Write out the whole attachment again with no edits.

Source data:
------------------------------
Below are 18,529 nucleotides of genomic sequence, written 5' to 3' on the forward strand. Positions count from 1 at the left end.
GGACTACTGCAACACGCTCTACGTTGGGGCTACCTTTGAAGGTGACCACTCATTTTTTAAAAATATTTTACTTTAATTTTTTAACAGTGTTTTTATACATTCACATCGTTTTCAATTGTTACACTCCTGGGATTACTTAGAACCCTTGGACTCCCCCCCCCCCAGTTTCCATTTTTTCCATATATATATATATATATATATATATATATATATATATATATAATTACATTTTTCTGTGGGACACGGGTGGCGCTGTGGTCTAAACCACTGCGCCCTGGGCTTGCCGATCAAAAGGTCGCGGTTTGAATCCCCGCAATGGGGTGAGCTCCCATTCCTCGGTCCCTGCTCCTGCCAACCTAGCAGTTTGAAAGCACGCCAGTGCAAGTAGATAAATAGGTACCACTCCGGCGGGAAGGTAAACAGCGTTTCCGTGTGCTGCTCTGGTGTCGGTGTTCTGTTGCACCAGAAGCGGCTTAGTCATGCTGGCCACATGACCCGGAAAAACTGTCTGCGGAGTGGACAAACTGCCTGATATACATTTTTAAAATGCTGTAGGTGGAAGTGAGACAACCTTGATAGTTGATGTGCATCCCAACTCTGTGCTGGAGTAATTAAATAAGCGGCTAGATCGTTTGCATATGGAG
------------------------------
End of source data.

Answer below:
Below are 18,529 nucleotides of genomic sequence, written 5' to 3' on the forward strand. Positions count from 1 at the left end.
GGACTACTGCAACACGCTCTACGTTGGGGCTACCTTTGAAGGTGACCACTCATTTTTTAAAAATATTTTACTTTAATTTTTTAACAGTGTTTTTATACATTCACATCGTTTTCAATTGTTACACTCCTGGGATTACTTAGAACCCTTGGACTCCCCCCCCCCCAGTTTCCATTTTTTCCATATATATATATATATATATATATATATATATATATATATATAATTACATTTTTCTGTGGGACACGGGTGGCGCTGTGGTCTAAACCACTGCGCCCTGGGCTTGCCGATCAAAAGGTCGCGGTTTGAATCCCCGCAATGGGGTGAGCTCCCATTCCTCGGTCCCTGCTCCTGCCAACCTAGCAGTTTGAAAGCACGCCAGTGCAAGTAGATAAATAGGTACCACTCCGGCGGGAAGGTAAACAGCGTTTCCGTGTGCTGCTCTGGTGTCGGTGTTCTGTTGCACCAGAAGCGGCTTAGTCATGCTGGCCACATGACCCGGAAAAACTGTCTGCGGAGTGGACAAACTGCCTGATATACATTTTTAAAATGCTGTAGGTGGAAGTGAGACAACCTTGATAGTTGATGTGCATCCCAACTCTGTGCTGGAGTAATTAAATAAGCGGCTAGATCGTTTGCATATGGAG